Meanwhile, we have an actual mountain problem, so could we please focus on that?

    •  I know (1+ / 0-)
      Recommended by:
      Batya the Toon

      And loony tunes too.  Dropping anvils and blowing things up.  Waaayyyy violent.  That is where the downfall started.

      Seriously, the reason people who play "violent video games" get upset about it is that the supposition comes from a position of ignorance.  The violence that you see in the games is really not the point to the people playing them.  It is the skill involved in one-on-one confrontation.  And I can't for the life of me think of a another paradigm that would provide the same kind of gaming experience.

      I am a former Marine who served in the first Gulf War.  I am an avid (if not very good) Call of Duty series player.  And I truly abhor guns.  The issue of gun control is difficult and must be handled carefully, particularly with respect to the constitutional issue (regardless of how distorted I think the current interpretation is from the original intent), but truth be told I would not lose a wink of sleep if ALL firearms were banned from private citizens.

      You see, the thing with the violent video games is that people with a violent and/or passive aggressive disposition may be drawn to them, along with the majority of players who don't have those issues.  But it isn't the games that created the disposition, it was already there.

      If the logic that is used to create this causality argument is applied without bias (i.e., only looking at games that you find offensive), we should have an entire generation of adults who spend every waking minute chasing little white pellets and running from ghosts, or climbing incomplete skyscrapers looking for gorillas.

      Can you not see how ludicrous this is?  I have never had the urge to do in real life something that I have done in a video game.  I loved the Tony Hawk series of games.  But I haven't tried to get on a skate board since middle school, long before the video games came out.  But all these skaters, they play that game and try to emulate things in it, right?  Right.  Because they were already skaters.  They were drawn to the game because they were already wired that way.  The game did not change their wiring.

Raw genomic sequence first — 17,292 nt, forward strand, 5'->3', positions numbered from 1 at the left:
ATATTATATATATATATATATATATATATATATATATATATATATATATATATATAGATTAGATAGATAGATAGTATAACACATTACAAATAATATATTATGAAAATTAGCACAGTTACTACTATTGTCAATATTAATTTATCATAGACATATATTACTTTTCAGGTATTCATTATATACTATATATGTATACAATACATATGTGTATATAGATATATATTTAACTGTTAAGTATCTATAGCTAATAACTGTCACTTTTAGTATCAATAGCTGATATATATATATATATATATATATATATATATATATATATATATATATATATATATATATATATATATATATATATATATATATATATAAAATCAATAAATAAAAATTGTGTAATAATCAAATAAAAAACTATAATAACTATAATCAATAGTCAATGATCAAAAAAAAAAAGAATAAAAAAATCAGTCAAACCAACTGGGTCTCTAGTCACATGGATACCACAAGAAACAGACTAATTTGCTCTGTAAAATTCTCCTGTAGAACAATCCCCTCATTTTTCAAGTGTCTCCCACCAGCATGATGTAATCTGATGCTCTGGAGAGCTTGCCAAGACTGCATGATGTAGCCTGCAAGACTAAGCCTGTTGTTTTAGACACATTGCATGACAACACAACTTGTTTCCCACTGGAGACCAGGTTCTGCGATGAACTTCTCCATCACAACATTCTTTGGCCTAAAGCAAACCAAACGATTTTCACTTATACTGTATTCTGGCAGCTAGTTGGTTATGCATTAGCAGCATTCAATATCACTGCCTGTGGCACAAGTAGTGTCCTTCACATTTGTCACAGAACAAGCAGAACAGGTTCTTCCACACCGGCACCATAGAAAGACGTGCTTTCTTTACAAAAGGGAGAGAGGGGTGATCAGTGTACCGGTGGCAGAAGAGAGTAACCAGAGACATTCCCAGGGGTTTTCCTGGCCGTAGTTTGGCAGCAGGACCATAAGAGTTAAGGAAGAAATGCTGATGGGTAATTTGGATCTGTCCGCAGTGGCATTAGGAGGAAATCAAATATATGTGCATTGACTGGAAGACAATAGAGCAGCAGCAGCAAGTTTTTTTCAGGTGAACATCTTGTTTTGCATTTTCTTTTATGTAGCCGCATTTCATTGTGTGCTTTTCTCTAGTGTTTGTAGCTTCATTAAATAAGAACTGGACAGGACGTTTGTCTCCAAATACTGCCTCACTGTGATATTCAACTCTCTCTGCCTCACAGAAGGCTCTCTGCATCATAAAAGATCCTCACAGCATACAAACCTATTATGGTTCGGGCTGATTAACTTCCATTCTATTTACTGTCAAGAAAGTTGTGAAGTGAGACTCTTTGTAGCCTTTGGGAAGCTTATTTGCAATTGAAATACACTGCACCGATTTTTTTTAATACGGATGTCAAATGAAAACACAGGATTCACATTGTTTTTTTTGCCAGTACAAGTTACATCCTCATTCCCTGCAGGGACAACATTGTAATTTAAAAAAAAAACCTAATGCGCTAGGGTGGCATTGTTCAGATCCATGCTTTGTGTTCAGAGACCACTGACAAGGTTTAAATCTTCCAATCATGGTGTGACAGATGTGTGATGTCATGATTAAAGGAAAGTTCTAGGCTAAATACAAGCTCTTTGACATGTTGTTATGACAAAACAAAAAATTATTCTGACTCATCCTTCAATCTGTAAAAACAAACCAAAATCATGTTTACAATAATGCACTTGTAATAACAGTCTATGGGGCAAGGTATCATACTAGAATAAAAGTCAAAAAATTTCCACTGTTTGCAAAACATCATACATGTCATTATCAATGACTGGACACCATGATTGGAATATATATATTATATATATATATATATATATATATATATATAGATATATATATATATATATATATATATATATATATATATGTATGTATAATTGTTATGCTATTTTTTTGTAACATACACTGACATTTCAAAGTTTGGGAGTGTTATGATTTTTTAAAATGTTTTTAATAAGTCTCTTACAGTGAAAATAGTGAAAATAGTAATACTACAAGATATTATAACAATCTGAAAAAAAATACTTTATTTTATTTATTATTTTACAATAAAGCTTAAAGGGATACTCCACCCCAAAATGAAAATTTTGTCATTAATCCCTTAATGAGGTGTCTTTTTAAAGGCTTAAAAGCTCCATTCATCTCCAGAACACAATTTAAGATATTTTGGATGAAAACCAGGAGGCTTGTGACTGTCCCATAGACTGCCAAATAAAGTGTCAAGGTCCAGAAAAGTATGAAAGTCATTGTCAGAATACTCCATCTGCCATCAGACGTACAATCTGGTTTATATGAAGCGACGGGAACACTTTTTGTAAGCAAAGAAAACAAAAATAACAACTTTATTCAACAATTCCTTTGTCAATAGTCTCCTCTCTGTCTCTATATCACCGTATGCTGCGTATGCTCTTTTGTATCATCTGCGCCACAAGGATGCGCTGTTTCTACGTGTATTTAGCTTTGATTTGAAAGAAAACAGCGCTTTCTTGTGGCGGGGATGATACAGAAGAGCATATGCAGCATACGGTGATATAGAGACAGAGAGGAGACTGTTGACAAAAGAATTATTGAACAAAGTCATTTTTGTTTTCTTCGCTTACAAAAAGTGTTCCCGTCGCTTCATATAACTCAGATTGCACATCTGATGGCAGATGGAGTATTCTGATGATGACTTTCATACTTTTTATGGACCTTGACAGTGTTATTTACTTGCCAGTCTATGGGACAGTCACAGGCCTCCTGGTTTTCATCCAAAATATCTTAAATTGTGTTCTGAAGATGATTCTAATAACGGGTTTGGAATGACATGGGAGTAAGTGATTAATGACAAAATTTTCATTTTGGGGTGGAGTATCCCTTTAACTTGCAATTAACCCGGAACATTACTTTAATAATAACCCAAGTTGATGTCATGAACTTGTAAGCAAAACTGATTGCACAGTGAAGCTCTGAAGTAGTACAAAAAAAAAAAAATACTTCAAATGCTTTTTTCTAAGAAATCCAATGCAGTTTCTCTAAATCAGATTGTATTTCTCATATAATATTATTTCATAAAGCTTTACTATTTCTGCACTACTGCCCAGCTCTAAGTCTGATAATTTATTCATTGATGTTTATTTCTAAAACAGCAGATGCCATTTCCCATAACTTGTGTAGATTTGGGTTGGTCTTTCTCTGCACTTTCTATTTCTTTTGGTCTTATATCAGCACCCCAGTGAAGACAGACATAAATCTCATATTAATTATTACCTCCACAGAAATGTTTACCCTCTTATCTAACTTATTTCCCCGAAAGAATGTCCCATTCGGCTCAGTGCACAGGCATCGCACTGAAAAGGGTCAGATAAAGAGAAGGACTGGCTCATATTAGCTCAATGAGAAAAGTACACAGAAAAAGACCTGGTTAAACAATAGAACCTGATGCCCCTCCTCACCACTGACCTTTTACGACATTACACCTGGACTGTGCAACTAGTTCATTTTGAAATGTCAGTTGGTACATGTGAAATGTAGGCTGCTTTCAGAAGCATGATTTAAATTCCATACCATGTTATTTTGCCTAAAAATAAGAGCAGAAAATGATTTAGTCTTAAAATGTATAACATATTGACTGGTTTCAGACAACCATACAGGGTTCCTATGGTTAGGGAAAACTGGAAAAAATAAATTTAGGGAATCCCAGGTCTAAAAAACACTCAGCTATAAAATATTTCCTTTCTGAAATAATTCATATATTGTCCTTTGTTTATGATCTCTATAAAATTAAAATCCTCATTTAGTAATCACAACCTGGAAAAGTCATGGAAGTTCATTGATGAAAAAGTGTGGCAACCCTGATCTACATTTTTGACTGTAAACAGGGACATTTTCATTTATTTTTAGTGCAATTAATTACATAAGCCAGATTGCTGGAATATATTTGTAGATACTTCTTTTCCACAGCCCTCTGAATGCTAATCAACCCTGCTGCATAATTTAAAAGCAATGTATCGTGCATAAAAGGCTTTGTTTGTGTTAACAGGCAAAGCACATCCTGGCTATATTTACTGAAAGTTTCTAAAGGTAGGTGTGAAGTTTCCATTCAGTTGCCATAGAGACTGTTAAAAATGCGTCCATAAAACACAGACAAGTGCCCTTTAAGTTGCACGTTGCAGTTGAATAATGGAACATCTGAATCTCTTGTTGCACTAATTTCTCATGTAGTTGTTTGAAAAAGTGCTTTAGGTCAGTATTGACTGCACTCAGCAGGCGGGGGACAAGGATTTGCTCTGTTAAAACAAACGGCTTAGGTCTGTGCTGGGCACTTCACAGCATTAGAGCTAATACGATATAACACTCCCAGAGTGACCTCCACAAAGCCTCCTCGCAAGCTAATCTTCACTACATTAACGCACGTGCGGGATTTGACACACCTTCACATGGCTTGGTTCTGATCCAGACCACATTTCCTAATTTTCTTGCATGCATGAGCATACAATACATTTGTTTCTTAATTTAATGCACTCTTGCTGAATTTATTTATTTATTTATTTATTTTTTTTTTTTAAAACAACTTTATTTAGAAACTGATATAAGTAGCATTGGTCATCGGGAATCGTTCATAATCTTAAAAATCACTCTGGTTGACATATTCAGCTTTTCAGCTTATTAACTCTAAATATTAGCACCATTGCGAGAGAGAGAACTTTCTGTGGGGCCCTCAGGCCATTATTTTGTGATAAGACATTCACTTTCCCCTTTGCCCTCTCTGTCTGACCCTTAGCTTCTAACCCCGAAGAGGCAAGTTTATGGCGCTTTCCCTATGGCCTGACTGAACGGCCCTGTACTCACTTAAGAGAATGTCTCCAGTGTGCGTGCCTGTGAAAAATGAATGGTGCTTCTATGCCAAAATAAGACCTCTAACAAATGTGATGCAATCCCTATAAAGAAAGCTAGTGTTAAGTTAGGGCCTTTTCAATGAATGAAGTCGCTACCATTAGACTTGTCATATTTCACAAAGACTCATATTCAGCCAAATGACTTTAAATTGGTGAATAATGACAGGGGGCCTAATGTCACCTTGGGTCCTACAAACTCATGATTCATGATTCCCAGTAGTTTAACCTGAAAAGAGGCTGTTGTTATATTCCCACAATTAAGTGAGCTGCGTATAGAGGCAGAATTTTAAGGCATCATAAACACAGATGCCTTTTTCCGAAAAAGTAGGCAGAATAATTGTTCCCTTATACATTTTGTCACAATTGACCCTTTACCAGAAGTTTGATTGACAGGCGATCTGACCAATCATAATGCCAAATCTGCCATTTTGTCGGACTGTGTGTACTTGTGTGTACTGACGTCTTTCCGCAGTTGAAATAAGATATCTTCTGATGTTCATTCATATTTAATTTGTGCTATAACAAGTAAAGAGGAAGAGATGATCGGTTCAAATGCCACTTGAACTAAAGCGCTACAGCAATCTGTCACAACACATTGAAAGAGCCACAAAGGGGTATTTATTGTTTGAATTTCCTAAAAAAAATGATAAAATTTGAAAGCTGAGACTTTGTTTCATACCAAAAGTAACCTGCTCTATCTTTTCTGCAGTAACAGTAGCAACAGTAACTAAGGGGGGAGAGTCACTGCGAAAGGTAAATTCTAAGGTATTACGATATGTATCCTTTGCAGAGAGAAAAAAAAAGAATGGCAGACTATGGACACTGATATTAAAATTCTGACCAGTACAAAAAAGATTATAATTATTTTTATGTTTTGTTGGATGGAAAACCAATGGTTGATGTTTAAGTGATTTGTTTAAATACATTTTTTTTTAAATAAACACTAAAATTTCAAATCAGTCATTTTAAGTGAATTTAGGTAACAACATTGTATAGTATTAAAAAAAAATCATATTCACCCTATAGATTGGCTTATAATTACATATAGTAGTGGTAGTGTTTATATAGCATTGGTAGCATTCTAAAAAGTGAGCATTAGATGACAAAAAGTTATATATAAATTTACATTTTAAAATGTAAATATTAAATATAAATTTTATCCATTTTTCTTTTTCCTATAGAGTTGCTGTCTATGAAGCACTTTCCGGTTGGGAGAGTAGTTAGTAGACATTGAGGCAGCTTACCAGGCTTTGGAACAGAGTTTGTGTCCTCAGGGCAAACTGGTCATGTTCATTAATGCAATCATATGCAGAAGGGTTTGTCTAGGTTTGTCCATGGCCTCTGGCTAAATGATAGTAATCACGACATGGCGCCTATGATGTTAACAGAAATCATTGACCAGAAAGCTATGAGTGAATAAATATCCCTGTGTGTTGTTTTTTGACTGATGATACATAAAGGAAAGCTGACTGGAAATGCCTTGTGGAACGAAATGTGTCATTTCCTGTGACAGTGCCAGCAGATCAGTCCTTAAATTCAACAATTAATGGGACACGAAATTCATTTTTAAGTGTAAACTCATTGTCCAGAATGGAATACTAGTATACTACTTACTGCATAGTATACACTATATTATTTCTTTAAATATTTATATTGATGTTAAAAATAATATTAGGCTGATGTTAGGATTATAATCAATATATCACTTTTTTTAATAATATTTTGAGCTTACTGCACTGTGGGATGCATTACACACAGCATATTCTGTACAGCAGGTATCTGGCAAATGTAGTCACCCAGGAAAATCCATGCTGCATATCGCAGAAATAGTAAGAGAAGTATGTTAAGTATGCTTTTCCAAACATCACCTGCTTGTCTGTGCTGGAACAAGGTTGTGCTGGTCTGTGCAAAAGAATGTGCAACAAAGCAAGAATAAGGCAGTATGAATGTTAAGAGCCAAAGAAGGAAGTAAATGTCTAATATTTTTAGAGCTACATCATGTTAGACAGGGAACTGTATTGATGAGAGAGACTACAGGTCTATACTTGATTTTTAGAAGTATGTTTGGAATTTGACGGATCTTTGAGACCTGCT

I really don't understand why this is such a hard thing to see.  Honestly, with the billions that the CoD series has sold, if it truly did cause violence then there wouldn't be a city in the U.S. still standing.  Seriously.

      •  Well said, sir. (0+ / 0-)
        You see, the thing with the violent video games is that people with a violent and/or passive aggressive disposition may be drawn to them, along with the majority of players who don't have those issues.  But it isn't the games that created the disposition, it was already there.
        Exactly.  This assumption is ignoring the huge, huge numbers of people who play violent video games and don't become violent.

        And yes, there are also huge numbers of gun owners who never use their guns to harm another living human being, and for whom gun ownership is a similarly harmless hobby.  The difference (well, a difference) being that if a crazy person gets hold of a violent video game, legally or otherwise, he is not going to be able to use it to kill somebody.